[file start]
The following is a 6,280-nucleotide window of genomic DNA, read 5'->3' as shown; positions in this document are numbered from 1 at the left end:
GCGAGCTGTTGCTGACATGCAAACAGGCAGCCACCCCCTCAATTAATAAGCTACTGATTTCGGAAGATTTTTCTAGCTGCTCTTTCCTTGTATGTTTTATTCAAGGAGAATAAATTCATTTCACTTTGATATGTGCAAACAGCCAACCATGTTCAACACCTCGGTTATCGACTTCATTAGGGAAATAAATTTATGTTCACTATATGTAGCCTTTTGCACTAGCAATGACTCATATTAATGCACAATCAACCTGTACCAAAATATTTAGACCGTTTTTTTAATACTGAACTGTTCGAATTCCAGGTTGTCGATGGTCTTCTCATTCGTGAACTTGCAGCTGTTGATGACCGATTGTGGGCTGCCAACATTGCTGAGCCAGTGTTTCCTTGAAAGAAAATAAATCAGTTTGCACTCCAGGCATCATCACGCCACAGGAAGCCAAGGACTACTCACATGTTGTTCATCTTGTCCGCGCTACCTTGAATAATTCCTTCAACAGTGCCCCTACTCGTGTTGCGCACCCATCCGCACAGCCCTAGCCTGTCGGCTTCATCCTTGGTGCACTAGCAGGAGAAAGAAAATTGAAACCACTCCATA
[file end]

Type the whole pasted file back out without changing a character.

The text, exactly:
The following is a 6,280-nucleotide window of genomic DNA, read 5'->3' as shown; positions in this document are numbered from 1 at the left end:
GCGAGCTGTTGCTGACATGCAAACAGGCAGCCACCCCCTCAATTAATAAGCTACTGATTTCGGAAGATTTTTCTAGCTGCTCTTTCCTTGTATGTTTTATTCAAGGAGAATAAATTCATTTCACTTTGATATGTGCAAACAGCCAACCATGTTCAACACCTCGGTTATCGACTTCATTAGGGAAATAAATTTATGTTCACTATATGTAGCCTTTTGCACTAGCAATGACTCATATTAATGCACAATCAACCTGTACCAAAATATTTAGACCGTTTTTTTAATACTGAACTGTTCGAATTCCAGGTTGTCGATGGTCTTCTCATTCGTGAACTTGCAGCTGTTGATGACCGATTGTGGGCTGCCAACATTGCTGAGCCAGTGTTTCCTTGAAAGAAAATAAATCAGTTTGCACTCCAGGCATCATCACGCCACAGGAAGCCAAGGACTACTCACATGTTGTTCATCTTGTCCGCGCTACCTTGAATAATTCCTTCAACAGTGCCCCTACTCGTGTTGCGCACCCATCCGCACAGCCCTAGCCTGTCGGCTTCATCCTTGGTGCACTAGCAGGAGAAAGAAAATTGAAACCACTCCATA